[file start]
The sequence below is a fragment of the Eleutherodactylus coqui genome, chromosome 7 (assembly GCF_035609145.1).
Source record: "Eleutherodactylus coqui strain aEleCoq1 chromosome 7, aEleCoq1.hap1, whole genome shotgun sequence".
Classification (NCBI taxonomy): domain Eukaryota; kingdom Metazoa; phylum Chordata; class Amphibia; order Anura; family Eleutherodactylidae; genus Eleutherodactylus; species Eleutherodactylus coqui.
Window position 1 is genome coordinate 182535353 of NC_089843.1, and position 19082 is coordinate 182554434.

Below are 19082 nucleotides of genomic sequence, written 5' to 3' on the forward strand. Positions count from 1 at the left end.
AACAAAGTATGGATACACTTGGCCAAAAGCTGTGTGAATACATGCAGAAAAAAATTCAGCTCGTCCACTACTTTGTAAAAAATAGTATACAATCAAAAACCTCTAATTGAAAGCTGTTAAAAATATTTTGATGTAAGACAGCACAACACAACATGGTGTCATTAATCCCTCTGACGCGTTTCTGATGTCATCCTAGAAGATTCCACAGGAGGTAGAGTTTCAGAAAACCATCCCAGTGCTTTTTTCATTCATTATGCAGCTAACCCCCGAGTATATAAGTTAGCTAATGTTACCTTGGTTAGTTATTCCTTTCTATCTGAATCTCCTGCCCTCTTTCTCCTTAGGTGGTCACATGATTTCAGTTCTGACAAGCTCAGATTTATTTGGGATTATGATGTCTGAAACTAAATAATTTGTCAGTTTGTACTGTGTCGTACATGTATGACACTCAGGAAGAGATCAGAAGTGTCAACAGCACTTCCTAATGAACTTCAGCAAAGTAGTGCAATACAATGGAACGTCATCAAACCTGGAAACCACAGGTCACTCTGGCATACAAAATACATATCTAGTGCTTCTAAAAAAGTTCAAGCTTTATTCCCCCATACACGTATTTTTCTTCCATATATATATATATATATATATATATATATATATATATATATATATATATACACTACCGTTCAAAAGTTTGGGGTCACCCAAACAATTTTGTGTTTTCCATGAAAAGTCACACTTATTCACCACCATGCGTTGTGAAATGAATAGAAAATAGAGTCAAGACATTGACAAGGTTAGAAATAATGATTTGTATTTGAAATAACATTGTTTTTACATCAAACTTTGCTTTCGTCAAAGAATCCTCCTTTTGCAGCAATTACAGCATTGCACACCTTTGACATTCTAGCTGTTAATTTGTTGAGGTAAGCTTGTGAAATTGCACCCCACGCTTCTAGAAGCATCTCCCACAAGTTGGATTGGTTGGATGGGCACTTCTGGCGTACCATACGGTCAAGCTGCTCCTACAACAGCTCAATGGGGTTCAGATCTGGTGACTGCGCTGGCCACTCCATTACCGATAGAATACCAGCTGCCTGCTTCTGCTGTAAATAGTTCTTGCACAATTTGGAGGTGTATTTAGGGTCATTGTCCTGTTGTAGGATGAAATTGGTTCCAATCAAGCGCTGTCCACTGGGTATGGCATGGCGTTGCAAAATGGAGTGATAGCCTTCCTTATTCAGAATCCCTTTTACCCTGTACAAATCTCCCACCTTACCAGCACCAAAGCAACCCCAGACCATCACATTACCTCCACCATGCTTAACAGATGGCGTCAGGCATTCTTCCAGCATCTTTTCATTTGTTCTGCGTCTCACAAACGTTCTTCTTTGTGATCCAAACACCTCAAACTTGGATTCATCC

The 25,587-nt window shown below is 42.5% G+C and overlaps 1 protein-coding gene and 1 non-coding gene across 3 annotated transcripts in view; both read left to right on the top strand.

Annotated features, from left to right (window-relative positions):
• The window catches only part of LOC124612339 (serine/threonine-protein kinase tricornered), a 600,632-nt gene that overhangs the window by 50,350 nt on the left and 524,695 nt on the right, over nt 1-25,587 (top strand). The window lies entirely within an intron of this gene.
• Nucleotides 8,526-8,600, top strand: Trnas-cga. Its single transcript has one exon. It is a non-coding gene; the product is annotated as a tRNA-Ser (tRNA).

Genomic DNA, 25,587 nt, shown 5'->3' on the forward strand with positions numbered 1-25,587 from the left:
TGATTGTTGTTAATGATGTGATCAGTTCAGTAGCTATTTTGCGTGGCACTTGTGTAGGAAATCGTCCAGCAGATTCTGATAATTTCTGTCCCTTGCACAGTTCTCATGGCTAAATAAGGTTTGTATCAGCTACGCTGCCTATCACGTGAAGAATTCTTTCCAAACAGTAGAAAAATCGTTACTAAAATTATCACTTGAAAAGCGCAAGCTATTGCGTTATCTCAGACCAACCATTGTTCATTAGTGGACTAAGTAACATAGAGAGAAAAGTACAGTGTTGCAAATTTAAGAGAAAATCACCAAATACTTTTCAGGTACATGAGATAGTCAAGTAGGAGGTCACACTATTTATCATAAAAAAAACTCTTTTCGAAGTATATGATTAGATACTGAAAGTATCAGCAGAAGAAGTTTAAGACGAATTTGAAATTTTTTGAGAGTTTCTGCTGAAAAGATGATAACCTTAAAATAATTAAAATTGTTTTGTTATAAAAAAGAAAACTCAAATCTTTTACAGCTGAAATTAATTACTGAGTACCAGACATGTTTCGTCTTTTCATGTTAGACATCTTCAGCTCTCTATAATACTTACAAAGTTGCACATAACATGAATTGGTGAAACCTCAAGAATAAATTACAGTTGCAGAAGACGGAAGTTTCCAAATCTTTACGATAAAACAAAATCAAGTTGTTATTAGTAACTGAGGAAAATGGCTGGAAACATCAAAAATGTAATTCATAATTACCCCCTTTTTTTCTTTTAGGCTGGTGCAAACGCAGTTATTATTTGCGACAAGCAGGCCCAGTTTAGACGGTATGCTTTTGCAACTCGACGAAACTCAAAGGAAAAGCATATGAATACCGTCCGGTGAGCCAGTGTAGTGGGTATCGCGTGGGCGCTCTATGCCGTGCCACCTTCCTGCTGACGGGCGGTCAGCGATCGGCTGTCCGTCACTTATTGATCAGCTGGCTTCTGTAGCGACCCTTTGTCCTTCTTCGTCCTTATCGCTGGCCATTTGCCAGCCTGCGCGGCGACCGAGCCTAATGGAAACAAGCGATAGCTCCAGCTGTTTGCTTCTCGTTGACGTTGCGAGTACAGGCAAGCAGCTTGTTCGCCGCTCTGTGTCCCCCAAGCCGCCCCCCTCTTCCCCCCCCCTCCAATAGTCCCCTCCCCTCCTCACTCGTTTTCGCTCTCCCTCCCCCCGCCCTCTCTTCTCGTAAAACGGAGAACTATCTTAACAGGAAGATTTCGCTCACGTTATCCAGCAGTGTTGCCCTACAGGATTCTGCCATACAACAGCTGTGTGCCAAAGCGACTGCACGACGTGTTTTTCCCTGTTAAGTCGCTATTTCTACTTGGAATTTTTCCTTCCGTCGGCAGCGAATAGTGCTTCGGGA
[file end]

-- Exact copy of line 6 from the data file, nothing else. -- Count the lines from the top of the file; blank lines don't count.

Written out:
AACAAAGTATGGATACACTTGGCCAAAAGCTGTGTGAATACATGCAGAAAAAAATTCAGCTCGTCCACTACTTTGTAAAAAATAGTATACAATCAAAAACCTCTAATTGAAAGCTGTTAAAAATATTTTGATGTAAGACAGCACAACACAACATGGTGTCATTAATCCCTCTGACGCGTTTCTGATGTCATCCTAGAAGATTCCACAGGAGGTAGAGTTTCAGAAAACCATCCCAGTGCTTTTTTCATTCATTATGCAGCTAACCCCCGAGTATATAAGTTAGCTAATGTTACCTTGGTTAGTTATTCCTTTCTATCTGAATCTCCTGCCCTCTTTCTCCTTAGGTGGTCACATGATTTCAGTTCTGACAAGCTCAGATTTATTTGGGATTATGATGTCTGAAACTAAATAATTTGTCAGTTTGTACTGTGTCGTACATGTATGACACTCAGGAAGAGATCAGAAGTGTCAACAGCACTTCCTAATGAACTTCAGCAAAGTAGTGCAATACAATGGAACGTCATCAAACCTGGAAACCACAGGTCACTCTGGCATACAAAATACATATCTAGTGCTTCTAAAAAAGTTCAAGCTTTATTCCCCCATACACGTATTTTTCTTCCATATATATATATATATATATATATATATATATATATATATATATATATATACACTACCGTTCAAAAGTTTGGGGTCACCCAAACAATTTTGTGTTTTCCATGAAAAGTCACACTTATTCACCACCATGCGTTGTGAAATGAATAGAAAATAGAGTCAAGACATTGACAAGGTTAGAAATAATGATTTGTATTTGAAATAACATTGTTTTTACATCAAACTTTGCTTTCGTCAAAGAATCCTCCTTTTGCAGCAATTACAGCATTGCACACCTTTGACATTCTAGCTGTTAATTTGTTGAGGTAAGCTTGTGAAATTGCACCCCACGCTTCTAGAAGCATCTCCCACAAGTTGGATTGGTTGGATGGGCACTTCTGGCGTACCATACGGTCAAGCTGCTCCTACAACAGCTCAATGGGGTTCAGATCTGGTGACTGCGCTGGCCACTCCATTACCGATAGAATACCAGCTGCCTGCTTCTGCTGTAAATAGTTCTTGCACAATTTGGAGGTGTATTTAGGGTCATTGTCCTGTTGTAGGATGAAATTGGTTCCAATCAAGCGCTGTCCACTGGGTATGGCATGGCGTTGCAAAATGGAGTGATAGCCTTCCTTATTCAGAATCCCTTTTACCCTGTACAAATCTCCCACCTTACCAGCACCAAAGCAACCCCAGACCATCACATTACCTCCACCATGCTTAACAGATGGCGTCAGGCATTCTTCCAGCATCTTTTCATTTGTTCTGCGTCTCACAAACGTTCTTCTTTGTGATCCAAACACCTCAAACTTGGATTCATCC